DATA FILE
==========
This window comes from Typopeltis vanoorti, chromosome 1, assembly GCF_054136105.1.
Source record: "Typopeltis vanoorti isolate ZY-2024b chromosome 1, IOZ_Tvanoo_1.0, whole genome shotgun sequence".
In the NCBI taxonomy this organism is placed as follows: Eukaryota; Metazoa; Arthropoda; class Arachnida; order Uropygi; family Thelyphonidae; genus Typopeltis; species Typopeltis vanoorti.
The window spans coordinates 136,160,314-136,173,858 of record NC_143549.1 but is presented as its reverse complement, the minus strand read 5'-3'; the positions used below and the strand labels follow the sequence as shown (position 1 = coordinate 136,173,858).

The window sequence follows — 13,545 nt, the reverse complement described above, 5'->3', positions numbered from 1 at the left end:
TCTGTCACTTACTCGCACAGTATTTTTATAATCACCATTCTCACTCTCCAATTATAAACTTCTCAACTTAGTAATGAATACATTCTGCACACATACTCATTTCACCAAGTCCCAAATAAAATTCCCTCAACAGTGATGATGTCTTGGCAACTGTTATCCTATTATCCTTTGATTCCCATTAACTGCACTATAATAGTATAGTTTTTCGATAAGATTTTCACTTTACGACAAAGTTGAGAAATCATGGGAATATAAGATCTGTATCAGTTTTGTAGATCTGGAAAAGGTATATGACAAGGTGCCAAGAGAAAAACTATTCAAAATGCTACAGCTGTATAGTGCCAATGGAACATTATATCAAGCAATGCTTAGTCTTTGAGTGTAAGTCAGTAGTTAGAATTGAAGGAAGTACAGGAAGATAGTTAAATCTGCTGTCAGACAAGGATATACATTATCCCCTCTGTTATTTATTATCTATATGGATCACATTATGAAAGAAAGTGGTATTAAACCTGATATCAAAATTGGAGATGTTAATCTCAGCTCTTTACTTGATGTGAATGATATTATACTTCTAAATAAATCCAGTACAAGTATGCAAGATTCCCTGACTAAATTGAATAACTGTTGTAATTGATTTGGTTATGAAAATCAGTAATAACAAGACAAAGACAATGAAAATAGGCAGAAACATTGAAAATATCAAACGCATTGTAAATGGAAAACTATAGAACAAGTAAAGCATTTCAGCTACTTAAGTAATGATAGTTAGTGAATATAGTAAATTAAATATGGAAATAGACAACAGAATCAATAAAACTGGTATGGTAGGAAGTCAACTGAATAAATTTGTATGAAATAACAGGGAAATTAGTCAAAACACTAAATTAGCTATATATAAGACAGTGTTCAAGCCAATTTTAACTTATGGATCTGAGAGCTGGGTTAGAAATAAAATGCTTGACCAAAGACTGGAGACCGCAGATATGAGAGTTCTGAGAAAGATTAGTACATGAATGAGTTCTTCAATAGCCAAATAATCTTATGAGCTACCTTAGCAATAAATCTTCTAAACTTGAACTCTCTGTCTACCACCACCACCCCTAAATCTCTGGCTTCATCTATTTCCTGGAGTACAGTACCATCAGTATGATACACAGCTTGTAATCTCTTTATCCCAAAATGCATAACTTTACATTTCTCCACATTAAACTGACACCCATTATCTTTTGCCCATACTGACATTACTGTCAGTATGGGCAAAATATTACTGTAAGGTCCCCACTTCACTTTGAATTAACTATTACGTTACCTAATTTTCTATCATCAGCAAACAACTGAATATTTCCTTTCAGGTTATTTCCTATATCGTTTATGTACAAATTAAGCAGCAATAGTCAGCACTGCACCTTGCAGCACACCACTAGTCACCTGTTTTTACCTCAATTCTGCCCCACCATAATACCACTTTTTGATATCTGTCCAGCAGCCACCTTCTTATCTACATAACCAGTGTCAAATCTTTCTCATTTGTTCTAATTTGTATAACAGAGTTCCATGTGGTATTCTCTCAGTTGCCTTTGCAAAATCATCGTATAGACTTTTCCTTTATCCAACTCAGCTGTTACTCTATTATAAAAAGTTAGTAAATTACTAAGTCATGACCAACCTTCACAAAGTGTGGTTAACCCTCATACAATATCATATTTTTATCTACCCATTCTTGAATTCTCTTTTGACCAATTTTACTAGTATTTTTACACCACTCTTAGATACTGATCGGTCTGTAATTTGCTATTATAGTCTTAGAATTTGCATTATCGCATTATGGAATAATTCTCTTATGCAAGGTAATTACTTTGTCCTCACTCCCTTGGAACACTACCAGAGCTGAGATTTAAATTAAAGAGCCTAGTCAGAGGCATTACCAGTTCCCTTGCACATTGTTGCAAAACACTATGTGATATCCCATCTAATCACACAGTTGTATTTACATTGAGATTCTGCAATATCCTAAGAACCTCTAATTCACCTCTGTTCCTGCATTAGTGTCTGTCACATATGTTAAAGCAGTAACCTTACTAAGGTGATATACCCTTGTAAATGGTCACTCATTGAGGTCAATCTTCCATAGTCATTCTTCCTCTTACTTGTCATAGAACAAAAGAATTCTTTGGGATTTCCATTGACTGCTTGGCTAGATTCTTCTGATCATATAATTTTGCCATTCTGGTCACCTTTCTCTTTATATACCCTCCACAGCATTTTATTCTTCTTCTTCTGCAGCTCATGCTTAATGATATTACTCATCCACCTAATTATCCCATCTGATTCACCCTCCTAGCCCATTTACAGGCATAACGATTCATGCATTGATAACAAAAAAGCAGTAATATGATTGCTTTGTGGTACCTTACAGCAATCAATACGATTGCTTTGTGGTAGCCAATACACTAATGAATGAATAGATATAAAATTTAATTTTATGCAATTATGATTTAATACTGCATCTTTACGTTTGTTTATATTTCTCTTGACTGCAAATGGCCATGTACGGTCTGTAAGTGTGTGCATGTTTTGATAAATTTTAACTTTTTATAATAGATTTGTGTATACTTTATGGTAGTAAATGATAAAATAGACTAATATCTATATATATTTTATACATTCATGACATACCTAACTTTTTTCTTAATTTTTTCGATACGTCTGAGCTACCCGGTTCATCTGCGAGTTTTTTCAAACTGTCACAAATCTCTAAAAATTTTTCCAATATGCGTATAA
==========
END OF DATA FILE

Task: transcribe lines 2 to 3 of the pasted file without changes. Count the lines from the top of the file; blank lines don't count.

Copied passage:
Source record: "Typopeltis vanoorti isolate ZY-2024b chromosome 1, IOZ_Tvanoo_1.0, whole genome shotgun sequence".
In the NCBI taxonomy this organism is placed as follows: Eukaryota; Metazoa; Arthropoda; class Arachnida; order Uropygi; family Thelyphonidae; genus Typopeltis; species Typopeltis vanoorti.